Natural remedies have been on the rise in recent years because of their low risks. Palo Santo is one of these remedies. It is a wood type used mainly as a pain remedy and to reduce inflammation and stress.
Regarding dogs, most experts recommend not using the wood. There is little evidence of its effects on dogs when administered by burning or diffusing it. It is actually known to result in severe health implications when your dog inhales it.
What is Palo Santo?
Native to South America, Palo Santo is a wood from the trees found in the region. It is used by the indigenous people in traditional spiritual and healing ceremonies. Its name translates to “holy wood” or “wood of the saints,” believed to have healing powers.
The tree it comes from is believed to be mystical and is closely related to myrrh and frankincense. It is used to make sticks that are burnt in ceremonies to get rid of evil spirits, cleanse spaces, and purify a person’s energy fields. Others use it as an essential oil and in their body lotions, scrubs, soaps, and more.
Is Palo Santo Toxic?
The wood is not completely toxic for your pooch; at least, there is not enough proof that it is. However, there is no definite proof that it is not toxic. It is best not to take that risk and endanger your canine friend.
If you choose to use Palo Santo around your pup, you must be careful and limit its use, especially if you keep any Palo Santo wood, oil, or other forms. Your dog might accidentally inhale or eat it, risking its life.
Eating Palo Santo is dangerous for dogs, and you must avoid it at all costs. The wood swells when it gets wet inside your dog’s stomach. Consequently, it can cause intestinal blockage that can lead to death if your pup doesn’t get treated quickly.
Burning the wood is also unsafe as it can cause breathing difficulties or allergic reactions, especially for dogs with breathing or lung problems.
If you are unsure whether your dog will be affected by Palo Santo, consult your vet. They will have more information on what your dog can stand and prevent you from making a grave mistake.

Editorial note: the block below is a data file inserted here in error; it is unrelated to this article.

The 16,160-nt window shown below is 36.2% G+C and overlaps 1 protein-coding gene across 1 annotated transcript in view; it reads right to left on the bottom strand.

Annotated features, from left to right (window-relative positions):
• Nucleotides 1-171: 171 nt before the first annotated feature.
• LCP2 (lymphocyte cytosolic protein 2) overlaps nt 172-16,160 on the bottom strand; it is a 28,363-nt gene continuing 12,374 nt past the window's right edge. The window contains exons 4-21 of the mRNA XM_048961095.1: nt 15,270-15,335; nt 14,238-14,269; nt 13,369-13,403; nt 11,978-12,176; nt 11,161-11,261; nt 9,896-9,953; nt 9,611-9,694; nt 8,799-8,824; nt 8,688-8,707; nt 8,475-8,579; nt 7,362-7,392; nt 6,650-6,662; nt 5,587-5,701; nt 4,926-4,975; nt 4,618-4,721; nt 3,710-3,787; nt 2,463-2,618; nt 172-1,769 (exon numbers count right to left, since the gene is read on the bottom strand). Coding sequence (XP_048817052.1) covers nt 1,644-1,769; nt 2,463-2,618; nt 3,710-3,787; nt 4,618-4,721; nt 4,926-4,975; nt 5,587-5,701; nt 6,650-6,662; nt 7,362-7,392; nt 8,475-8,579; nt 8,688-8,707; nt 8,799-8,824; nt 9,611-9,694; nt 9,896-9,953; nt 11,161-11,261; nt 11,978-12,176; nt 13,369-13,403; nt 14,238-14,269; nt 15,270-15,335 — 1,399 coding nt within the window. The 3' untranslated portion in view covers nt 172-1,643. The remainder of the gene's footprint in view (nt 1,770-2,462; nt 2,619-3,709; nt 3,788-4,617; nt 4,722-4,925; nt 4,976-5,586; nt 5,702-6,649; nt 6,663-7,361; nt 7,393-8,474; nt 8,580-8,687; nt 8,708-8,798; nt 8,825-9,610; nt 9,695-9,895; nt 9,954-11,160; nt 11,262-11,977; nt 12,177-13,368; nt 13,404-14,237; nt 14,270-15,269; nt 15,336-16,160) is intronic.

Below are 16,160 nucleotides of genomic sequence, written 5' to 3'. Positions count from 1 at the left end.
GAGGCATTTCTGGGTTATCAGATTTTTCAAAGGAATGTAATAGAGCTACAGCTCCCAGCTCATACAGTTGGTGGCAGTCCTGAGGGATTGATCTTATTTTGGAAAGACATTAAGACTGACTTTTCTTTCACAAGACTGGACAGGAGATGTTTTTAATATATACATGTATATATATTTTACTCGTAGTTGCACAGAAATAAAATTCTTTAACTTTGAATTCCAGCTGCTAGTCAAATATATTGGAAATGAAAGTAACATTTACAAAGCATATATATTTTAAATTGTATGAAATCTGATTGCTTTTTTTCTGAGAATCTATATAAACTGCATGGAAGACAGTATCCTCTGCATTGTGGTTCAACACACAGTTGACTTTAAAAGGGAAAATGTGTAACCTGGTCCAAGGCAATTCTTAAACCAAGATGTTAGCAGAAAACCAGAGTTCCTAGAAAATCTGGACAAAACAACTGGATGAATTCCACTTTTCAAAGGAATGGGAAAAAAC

Palo Santo Essential Oil
Palo Santo essential oil might benefit you, but you should not have it near your dog. The oil can cause chemical burns when it touches your furry friend’s skin.
Generally, it is important not to put it on or anywhere near your dog if you don’t know whether it is toxic to him or not.
What to Do if Your Dog Inhales Palo Santo?
Because of their curious nature, dogs love searching for things in places where you have hidden them. If your dog finds Palos Santo or anything containing it, watch out for any symptoms of a violent reaction and call the veterinarian if any come up.
The symptoms can include:
- Lack of energy
- Loss of appetite
- Lack of interest in their usual activities
You can take control of your dog’s recovery by giving them water and helping them calm down. Water is necessary for preventing dehydration.
You can also collect vomit or diarrhea samples to help the vet identify the problem. Moreover, let them know what happened and any reactions you saw that can help them diagnose the issue.
Your vet might also have to run tests to determine what is wrong and give proper treatment.
Is Palo Santo Psychoactive?
The holy wood is psychoactive and is also an aphrodisiac, an analgesic, and diuretic properties. Its psychoactive properties are used during meditation and prayer and to create positive energy.
Some believe that Palo Santo can cause an improvement in energy for dogs. It especially comes in handy in calming down overexcited dogs. This is yet to be scientifically proven, but those who have used it swear it works.